Brian Cox and Lord Rees back Kickstarter campaign to help Brits get to the moon - for just £50

Sarah Spickernell
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Humans will land on the moon once more... but this time they won't have to travel there (Source: Getty)
Astronaut Neil Armstrong made a giant leap for mankind when he became the first person to walk on the moon in 1969.
But now, a mere 45 years later, Brits could be about to head en masse to the earth's only natural satellite. In fact, as long as a scientist-backed crowd-funding mission is successful, we will be making our way there in just 10 years time. Move over, Benidorm...
Well, sort of. A plan called Lunar Mission One has been launched through Kickstarter, so people in the UK can pay to send a little part of themselves to the moon via a robotic probe. DNA information from a sample of hair will cost around £50 to send, while a compressed photo will be a few tens of pounds and a short video around £200.
Once there, all the items will be buried under the surface and preserved in a “time capsule” for future generations to stumble across. And if humans go extinct, it will provide other species with an understanding of who we were, in just the same way as we like to dig up dinosaur fossils in order to learn more about our earhtly predecessors.
Sending the probe into space will require £500m in public donations, but an initial £600,000 is needed to get it (the project, that is) off the ground.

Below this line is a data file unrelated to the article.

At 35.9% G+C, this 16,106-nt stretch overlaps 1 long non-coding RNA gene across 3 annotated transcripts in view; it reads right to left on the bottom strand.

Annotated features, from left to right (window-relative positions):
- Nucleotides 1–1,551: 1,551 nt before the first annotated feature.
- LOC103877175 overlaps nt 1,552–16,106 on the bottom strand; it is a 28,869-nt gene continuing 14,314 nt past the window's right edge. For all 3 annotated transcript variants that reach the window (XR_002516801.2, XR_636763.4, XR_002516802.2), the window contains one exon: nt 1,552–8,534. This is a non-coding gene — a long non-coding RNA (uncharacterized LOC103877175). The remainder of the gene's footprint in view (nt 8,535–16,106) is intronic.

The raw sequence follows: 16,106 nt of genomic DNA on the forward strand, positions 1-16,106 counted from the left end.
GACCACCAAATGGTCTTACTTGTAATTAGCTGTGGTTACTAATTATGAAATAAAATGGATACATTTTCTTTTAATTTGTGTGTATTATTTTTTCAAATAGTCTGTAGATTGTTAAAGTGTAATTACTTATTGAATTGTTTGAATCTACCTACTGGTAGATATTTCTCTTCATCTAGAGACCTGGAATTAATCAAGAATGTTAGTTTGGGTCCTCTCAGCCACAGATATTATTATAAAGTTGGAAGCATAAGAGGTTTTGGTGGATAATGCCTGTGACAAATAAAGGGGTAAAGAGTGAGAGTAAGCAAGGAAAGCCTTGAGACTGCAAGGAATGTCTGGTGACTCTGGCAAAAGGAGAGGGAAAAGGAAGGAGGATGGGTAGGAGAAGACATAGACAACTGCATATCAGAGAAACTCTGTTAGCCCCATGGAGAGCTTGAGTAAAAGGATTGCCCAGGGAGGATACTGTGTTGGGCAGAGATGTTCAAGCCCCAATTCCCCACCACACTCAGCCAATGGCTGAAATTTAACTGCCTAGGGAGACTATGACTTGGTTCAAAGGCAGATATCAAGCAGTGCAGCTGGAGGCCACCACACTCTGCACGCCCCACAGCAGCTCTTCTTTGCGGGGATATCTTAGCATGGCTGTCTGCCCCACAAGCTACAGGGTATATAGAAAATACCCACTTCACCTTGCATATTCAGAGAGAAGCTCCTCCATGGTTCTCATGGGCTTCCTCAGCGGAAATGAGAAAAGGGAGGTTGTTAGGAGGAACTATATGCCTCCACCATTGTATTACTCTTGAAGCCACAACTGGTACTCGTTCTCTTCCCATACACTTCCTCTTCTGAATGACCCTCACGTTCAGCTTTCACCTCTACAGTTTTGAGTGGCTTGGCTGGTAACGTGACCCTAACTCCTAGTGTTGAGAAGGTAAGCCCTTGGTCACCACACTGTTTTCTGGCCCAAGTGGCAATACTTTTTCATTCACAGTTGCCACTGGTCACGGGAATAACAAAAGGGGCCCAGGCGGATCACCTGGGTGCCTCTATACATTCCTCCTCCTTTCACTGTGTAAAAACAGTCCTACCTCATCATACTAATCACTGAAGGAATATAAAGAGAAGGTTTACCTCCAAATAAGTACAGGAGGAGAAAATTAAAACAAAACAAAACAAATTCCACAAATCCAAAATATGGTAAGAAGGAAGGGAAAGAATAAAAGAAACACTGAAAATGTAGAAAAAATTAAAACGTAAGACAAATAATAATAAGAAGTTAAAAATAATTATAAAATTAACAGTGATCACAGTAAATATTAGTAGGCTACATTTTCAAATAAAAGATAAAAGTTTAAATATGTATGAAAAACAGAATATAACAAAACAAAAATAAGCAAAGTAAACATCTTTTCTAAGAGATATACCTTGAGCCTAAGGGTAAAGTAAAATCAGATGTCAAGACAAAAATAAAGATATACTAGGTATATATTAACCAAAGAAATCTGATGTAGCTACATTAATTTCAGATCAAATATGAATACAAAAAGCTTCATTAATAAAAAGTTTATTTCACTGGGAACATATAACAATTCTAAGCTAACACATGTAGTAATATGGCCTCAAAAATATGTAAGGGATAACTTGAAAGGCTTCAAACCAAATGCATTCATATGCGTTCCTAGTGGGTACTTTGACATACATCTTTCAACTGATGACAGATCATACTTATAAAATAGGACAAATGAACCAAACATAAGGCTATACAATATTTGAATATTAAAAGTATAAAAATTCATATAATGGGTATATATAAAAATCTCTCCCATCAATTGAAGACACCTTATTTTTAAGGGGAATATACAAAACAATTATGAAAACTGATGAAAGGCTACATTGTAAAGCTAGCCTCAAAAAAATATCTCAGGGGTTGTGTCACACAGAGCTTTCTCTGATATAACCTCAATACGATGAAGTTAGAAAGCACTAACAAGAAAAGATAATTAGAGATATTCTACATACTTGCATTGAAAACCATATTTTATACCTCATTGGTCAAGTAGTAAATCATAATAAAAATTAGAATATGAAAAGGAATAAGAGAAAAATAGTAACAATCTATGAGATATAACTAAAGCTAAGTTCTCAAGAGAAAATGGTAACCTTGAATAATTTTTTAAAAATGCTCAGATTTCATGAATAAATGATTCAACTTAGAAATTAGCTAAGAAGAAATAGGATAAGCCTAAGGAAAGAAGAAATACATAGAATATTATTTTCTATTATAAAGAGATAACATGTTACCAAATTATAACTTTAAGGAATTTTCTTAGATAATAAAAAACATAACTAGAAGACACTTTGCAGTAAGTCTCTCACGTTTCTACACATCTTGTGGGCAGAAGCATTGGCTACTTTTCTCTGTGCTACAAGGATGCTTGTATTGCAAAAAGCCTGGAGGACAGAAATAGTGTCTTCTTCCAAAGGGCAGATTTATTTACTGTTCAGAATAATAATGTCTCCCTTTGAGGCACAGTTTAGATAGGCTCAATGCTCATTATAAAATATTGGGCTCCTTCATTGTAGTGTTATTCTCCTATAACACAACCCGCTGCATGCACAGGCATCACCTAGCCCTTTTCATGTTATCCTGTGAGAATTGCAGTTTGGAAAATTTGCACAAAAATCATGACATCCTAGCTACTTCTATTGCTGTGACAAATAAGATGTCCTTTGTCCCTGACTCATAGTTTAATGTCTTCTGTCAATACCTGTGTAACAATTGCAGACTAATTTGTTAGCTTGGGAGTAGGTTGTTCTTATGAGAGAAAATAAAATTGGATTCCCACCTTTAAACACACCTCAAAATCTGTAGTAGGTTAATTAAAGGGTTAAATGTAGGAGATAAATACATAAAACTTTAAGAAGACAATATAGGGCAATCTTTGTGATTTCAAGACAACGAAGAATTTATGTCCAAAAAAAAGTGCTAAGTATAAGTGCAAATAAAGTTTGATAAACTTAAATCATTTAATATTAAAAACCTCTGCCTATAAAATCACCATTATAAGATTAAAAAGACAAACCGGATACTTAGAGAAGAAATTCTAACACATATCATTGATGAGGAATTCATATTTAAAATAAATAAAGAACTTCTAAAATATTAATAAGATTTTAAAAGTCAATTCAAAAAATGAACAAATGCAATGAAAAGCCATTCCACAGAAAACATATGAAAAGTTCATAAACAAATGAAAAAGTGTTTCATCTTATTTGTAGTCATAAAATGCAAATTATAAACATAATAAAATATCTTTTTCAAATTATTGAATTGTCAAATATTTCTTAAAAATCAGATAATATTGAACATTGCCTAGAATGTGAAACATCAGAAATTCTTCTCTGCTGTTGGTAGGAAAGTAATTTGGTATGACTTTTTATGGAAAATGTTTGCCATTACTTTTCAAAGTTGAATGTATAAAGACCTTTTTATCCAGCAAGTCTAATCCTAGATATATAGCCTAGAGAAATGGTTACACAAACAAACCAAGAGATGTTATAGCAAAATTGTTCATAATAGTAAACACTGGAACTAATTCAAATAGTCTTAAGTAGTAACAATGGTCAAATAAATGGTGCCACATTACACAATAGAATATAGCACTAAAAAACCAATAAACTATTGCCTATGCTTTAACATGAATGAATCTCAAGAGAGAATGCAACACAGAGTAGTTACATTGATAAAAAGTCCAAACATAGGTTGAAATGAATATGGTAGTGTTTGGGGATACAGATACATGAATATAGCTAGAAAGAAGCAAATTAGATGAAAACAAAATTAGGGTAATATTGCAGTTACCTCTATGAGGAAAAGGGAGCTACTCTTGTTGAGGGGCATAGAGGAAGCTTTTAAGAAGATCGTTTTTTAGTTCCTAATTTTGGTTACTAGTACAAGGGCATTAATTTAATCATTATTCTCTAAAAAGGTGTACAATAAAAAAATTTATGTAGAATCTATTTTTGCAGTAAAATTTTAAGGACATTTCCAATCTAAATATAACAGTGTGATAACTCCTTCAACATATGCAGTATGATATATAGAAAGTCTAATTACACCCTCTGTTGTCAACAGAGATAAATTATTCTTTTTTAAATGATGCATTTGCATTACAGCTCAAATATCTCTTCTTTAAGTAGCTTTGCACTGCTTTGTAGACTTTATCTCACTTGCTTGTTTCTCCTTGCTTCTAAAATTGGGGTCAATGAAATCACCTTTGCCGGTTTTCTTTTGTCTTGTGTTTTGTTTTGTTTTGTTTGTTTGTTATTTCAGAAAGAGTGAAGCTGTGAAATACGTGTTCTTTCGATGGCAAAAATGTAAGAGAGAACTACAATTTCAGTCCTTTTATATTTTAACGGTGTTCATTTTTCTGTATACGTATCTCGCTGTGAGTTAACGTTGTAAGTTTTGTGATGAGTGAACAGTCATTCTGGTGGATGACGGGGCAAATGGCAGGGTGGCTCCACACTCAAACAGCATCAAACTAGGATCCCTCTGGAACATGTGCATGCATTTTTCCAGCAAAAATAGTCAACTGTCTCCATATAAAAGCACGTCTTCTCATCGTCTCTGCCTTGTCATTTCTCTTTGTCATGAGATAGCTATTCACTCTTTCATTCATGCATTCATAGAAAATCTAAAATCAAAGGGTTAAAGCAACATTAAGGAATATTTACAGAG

The plan is supported by space scientists from universities across the country, including particle physicist and BBC presenter Professor Brian Cox, the Astronomer Royal Lord Rees, and Prof Monica Grady of the Open University.
As well as delivering an archive of human history and science, the probe will also use the opportunity to study the southern part of the moon and find a suitable spot for setting up a human base there in the future.
The idea for the mission came from engineer David Iron, who has already been involved in more than 150 technology and space projects. He said he was setting up the mission because governments were finding it increasingly difficult to fund space projects.
“Governments are finding it increasingly difficult to fund space exploration that is solely for the advancement of human knowledge and understanding as opposed to commercial return,” he said.
“The world class team of advisors and supporters we have assembled will address this issue and crucially, anyone from around the world can get involved for as little as a few pounds.
“Lunar Mission One will make a huge contribution to our understanding of the origins of our planet and the Moon and will inspire a generation to learn more about space, science and engineering – in the same way that my generation was inspired by the Apollo Moon landings.”
The team hopes to decide on launch dates and final mission costs by 2017, and in the following year they will begin designing the spacecraft.
If all goes according to plan, the craft will be built by 2021 and testing will take place during 2022 and 2023, with take off happening in 2024.

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